How Your Brain Behaves During Passive Meditation

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The following post was originally part of a presentation Eric Thompson gave on the Neuroscience of Meditation at the MindHive event at Naropa University in March, 2010. It is based on the research of Newberg and d’Aquili.

Stage 1

  • Attention Association Area (AAA) in the right hemisphere is activated.
  • Eventually spreads to AAA in left hemisphere.
  • Deactivation of the surrounding areas in the frontal lobes.
  • Any burst of activity in these areas indicates the presence of random thoughts.

Stage 2

  • Increase in GABA.
  • Decreases stimuli arriving at frontal lobe.
  • Enhances focus.
  • Decreased activity in Orientation Association Area (OAA) in right parietal lobe.
  • Right parietal lobe normally mediates our sense of space.
  • Decreased activity results in the meditation of a felt sense of wholeness.

Stage 3

The hippocampus:

  • Conveys the emotional significance of the experience.
  • Imprints long-term memory.
  • Activates the right lateral amygdala.

The amygdala:

  • Confers emotional significance to the lack of incoming sensory information during meditation.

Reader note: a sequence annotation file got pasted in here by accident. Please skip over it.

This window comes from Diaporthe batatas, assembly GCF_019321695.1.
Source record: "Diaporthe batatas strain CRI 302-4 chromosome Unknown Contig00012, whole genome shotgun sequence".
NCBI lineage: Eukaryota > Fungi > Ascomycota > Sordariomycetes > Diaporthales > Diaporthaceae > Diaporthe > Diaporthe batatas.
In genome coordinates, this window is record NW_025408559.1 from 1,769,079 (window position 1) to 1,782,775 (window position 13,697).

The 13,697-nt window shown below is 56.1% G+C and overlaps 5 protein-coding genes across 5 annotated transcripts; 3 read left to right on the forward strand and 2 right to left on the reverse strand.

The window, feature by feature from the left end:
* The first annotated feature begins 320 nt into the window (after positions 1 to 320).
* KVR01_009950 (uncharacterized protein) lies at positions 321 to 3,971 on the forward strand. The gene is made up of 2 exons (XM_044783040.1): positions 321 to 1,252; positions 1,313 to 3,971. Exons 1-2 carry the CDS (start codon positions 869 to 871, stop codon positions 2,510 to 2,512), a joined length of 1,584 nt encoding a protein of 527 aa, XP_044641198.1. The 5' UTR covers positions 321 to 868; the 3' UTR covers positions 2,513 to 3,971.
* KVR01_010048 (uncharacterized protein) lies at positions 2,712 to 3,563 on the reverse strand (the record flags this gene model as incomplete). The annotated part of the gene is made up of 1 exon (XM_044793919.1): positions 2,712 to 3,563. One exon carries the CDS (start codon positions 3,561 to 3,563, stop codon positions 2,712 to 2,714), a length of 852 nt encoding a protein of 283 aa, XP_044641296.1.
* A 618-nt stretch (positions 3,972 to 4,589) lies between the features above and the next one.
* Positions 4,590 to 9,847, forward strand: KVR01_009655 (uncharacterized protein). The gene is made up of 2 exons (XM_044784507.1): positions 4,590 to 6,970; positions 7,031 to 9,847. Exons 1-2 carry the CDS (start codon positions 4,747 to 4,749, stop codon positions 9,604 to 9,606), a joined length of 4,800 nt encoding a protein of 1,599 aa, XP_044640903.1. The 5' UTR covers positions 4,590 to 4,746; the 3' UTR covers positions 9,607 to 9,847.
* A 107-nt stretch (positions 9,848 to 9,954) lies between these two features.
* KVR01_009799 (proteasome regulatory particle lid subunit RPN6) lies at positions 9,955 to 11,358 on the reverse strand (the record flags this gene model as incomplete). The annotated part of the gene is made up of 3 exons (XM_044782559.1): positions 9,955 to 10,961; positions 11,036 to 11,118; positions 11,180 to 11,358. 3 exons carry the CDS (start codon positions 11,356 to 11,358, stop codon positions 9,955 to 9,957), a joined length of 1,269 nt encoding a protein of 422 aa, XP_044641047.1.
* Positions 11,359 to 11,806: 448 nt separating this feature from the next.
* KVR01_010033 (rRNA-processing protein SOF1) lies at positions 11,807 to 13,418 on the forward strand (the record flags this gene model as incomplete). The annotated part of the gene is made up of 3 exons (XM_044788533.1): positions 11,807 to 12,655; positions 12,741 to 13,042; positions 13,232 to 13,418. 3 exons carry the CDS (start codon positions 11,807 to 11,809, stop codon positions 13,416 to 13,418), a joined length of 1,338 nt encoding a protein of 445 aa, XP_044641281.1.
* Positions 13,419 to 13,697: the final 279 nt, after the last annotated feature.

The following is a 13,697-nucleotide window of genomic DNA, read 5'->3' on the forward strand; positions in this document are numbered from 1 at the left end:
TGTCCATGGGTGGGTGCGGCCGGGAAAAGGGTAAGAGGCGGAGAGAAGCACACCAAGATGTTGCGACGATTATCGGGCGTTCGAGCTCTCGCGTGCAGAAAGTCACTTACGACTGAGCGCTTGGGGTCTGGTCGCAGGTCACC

• Influences the hypothalamus.

Stage 4

The ventromedial hypothalamus:

  • Activates the parasympathetic nervous system.
  • Relaxation.
  • Bliss.
  • Profound quiescence.

Activity eventually spills over from the right hemisphere into the left hemisphere:

  • Left and right parietal areas (OAA) are then switched off.
  • Correlated with the dissolution of the self/non-self boundary.

Stage 5

Activity in the left hemisphere:

  • Eventually activates the sympathetic nervous system.
  • Arousal.
  • Alertness.
  • Clarity.

The resulting simultaneous activation of the parasympathetic (Yin) and sympathetic (Yang) nervous systems mediates:

  • Stability.
  • Equanimity.
  • Shamatha.
  • Spiritual experiences.

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